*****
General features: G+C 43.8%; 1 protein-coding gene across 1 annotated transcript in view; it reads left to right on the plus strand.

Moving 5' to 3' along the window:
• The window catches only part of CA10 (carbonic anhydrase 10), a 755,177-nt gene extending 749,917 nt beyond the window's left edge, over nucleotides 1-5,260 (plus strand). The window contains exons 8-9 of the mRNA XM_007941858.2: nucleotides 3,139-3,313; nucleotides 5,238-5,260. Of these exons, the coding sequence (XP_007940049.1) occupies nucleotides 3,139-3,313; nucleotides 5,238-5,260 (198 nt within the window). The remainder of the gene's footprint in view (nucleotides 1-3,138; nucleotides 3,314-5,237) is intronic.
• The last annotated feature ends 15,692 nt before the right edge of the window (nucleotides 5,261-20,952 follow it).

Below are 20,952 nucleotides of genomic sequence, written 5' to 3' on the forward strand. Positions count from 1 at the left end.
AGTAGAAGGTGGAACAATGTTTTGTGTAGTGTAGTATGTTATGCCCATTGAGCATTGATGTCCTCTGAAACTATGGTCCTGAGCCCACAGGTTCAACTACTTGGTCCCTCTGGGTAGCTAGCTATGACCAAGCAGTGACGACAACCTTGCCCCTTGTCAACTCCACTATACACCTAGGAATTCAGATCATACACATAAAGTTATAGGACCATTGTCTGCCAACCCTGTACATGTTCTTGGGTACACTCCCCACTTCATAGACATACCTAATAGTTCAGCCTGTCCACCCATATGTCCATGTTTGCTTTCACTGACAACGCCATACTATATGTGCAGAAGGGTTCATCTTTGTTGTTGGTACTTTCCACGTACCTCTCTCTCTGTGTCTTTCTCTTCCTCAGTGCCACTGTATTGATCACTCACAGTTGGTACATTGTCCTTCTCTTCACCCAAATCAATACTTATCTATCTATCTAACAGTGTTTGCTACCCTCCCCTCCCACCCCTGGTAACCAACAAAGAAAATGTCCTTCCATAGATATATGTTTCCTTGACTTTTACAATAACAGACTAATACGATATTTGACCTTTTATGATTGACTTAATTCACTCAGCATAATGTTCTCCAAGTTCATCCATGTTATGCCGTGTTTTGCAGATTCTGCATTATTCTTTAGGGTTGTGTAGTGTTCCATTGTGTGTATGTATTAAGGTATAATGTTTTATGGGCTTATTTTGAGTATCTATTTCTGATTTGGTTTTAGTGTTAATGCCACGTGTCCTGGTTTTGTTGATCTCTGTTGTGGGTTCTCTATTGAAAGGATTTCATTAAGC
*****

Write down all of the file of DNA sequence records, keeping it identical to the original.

General features: G+C 43.8%; 1 protein-coding gene across 1 annotated transcript in view; it reads left to right on the plus strand.

Moving 5' to 3' along the window:
• The window catches only part of CA10 (carbonic anhydrase 10), a 755,177-nt gene extending 749,917 nt beyond the window's left edge, over nucleotides 1-5,260 (plus strand). The window contains exons 8-9 of the mRNA XM_007941858.2: nucleotides 3,139-3,313; nucleotides 5,238-5,260. Of these exons, the coding sequence (XP_007940049.1) occupies nucleotides 3,139-3,313; nucleotides 5,238-5,260 (198 nt within the window). The remainder of the gene's footprint in view (nucleotides 1-3,138; nucleotides 3,314-5,237) is intronic.
• The last annotated feature ends 15,692 nt before the right edge of the window (nucleotides 5,261-20,952 follow it).

Below are 20,952 nucleotides of genomic sequence, written 5' to 3' on the forward strand. Positions count from 1 at the left end.
AGTAGAAGGTGGAACAATGTTTTGTGTAGTGTAGTATGTTATGCCCATTGAGCATTGATGTCCTCTGAAACTATGGTCCTGAGCCCACAGGTTCAACTACTTGGTCCCTCTGGGTAGCTAGCTATGACCAAGCAGTGACGACAACCTTGCCCCTTGTCAACTCCACTATACACCTAGGAATTCAGATCATACACATAAAGTTATAGGACCATTGTCTGCCAACCCTGTACATGTTCTTGGGTACACTCCCCACTTCATAGACATACCTAATAGTTCAGCCTGTCCACCCATATGTCCATGTTTGCTTTCACTGACAACGCCATACTATATGTGCAGAAGGGTTCATCTTTGTTGTTGGTACTTTCCACGTACCTCTCTCTCTGTGTCTTTCTCTTCCTCAGTGCCACTGTATTGATCACTCACAGTTGGTACATTGTCCTTCTCTTCACCCAAATCAATACTTATCTATCTATCTAACAGTGTTTGCTACCCTCCCCTCCCACCCCTGGTAACCAACAAAGAAAATGTCCTTCCATAGATATATGTTTCCTTGACTTTTACAATAACAGACTAATACGATATTTGACCTTTTATGATTGACTTAATTCACTCAGCATAATGTTCTCCAAGTTCATCCATGTTATGCCGTGTTTTGCAGATTCTGCATTATTCTTTAGGGTTGTGTAGTGTTCCATTGTGTGTATGTATTAAGGTATAATGTTTTATGGGCTTATTTTGAGTATCTATTTCTGATTTGGTTTTAGTGTTAATGCCACGTGTCCTGGTTTTGTTGATCTCTGTTGTGGGTTCTCTATTGAAAGGATTTCATTAAGC